Cheltenham 2017

This is a big week for Ireland in sporting terms. We play England in the men’s rugby to try to prevent them from winning the Grand Slam and in The Sport of Kings the battle for the bragging rights at Cheltenham takes place.

Both will I think be mighty battles and if we can win one of them, I think we will be quite content because this year in the rugby and the racing I think that England have very strong teams.

Cheltenham was always held over three days and I think that it was a much more enjoyable racing festival when it was over just the three days. You had the Queen Mother Chase on the Tuesday and then the Champion Hurdle and Champion Bumper on the Wednesday and the Gold Cup always the highlight on the concluding Thursday.

As an experiment they held another days racing on the Friday a few years ago. Similar to this year St Patrick’s Day happened to fall on the Friday. Unlike this year they ran the Gold Cup on the Thursday. It obviously worked for Cheltenham but they didn’t have huge numbers staying on till Friday. Then they decide in their wisdom to move the Gold Cup to the Friday so that more of the racegoers would stay on for the extra day. As a result Thursdays racing is now a little bit mediocre and many people are staying on for the Gold Cup who would really like to be home for Patricks Day.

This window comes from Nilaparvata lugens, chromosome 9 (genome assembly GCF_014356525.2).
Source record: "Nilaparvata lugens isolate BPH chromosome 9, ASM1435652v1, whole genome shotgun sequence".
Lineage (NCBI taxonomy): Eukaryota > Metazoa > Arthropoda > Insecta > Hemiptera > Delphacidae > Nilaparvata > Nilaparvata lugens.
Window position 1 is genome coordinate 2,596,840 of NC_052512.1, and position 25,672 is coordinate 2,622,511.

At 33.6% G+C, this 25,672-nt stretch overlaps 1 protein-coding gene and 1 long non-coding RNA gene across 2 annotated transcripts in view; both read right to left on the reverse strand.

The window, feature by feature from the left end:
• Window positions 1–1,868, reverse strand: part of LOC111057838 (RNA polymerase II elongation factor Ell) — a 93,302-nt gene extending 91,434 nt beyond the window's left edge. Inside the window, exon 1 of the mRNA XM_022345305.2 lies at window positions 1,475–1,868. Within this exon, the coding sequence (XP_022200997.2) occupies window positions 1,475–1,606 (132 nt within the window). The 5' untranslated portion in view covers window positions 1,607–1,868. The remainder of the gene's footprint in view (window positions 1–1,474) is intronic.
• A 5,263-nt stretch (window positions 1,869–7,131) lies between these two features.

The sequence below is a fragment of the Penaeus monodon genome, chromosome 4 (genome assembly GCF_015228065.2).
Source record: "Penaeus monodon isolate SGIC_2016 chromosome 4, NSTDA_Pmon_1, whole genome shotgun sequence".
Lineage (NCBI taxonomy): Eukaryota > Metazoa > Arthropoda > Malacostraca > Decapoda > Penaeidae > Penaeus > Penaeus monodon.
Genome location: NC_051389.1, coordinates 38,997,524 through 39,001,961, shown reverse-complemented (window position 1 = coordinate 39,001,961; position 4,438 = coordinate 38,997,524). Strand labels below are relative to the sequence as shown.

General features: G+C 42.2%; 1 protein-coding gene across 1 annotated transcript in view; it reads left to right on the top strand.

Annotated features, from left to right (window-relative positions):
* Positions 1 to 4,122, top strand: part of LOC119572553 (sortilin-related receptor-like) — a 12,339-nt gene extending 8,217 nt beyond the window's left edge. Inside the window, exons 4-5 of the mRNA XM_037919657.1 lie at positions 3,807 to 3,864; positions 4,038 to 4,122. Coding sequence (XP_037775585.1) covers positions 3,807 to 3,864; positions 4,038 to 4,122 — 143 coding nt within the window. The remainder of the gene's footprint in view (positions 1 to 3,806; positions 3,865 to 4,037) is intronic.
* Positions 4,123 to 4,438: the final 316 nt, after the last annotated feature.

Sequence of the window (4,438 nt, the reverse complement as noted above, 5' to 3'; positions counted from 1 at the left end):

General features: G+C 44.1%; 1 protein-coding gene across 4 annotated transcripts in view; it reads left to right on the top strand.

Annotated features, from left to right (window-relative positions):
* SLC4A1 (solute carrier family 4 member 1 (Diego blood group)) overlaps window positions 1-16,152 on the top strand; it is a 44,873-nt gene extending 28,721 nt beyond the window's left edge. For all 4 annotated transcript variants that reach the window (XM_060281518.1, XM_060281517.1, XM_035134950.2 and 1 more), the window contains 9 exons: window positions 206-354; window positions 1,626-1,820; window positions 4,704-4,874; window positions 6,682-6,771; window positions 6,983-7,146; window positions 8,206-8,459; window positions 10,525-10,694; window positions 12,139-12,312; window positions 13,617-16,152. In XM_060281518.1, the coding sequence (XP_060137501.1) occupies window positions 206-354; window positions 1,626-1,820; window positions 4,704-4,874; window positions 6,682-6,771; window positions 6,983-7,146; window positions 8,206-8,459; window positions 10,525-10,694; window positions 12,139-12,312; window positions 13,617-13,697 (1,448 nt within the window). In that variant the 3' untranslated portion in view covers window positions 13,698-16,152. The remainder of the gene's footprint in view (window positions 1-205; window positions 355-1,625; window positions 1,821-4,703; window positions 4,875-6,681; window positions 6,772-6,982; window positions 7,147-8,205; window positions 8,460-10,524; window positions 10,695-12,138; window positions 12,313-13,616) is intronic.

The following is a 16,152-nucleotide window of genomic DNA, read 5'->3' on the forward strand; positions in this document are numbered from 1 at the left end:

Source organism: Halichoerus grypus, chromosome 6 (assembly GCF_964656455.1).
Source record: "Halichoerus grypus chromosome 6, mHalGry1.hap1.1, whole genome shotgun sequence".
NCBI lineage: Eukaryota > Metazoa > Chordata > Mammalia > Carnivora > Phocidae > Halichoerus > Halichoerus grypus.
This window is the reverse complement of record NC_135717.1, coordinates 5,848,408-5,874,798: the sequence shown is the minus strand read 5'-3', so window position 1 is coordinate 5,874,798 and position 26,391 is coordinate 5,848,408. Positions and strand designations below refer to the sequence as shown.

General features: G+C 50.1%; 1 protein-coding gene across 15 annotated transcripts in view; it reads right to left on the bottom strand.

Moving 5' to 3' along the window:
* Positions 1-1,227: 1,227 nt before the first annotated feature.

I wrote to Edward Gillespie the then manager at Cheltenham, a few years ago to suggest they revert back to what was a much more enjoyable timetable but he really wasn’t interested in my comments. Unfortunately as it is in most walks of life it is all about the money.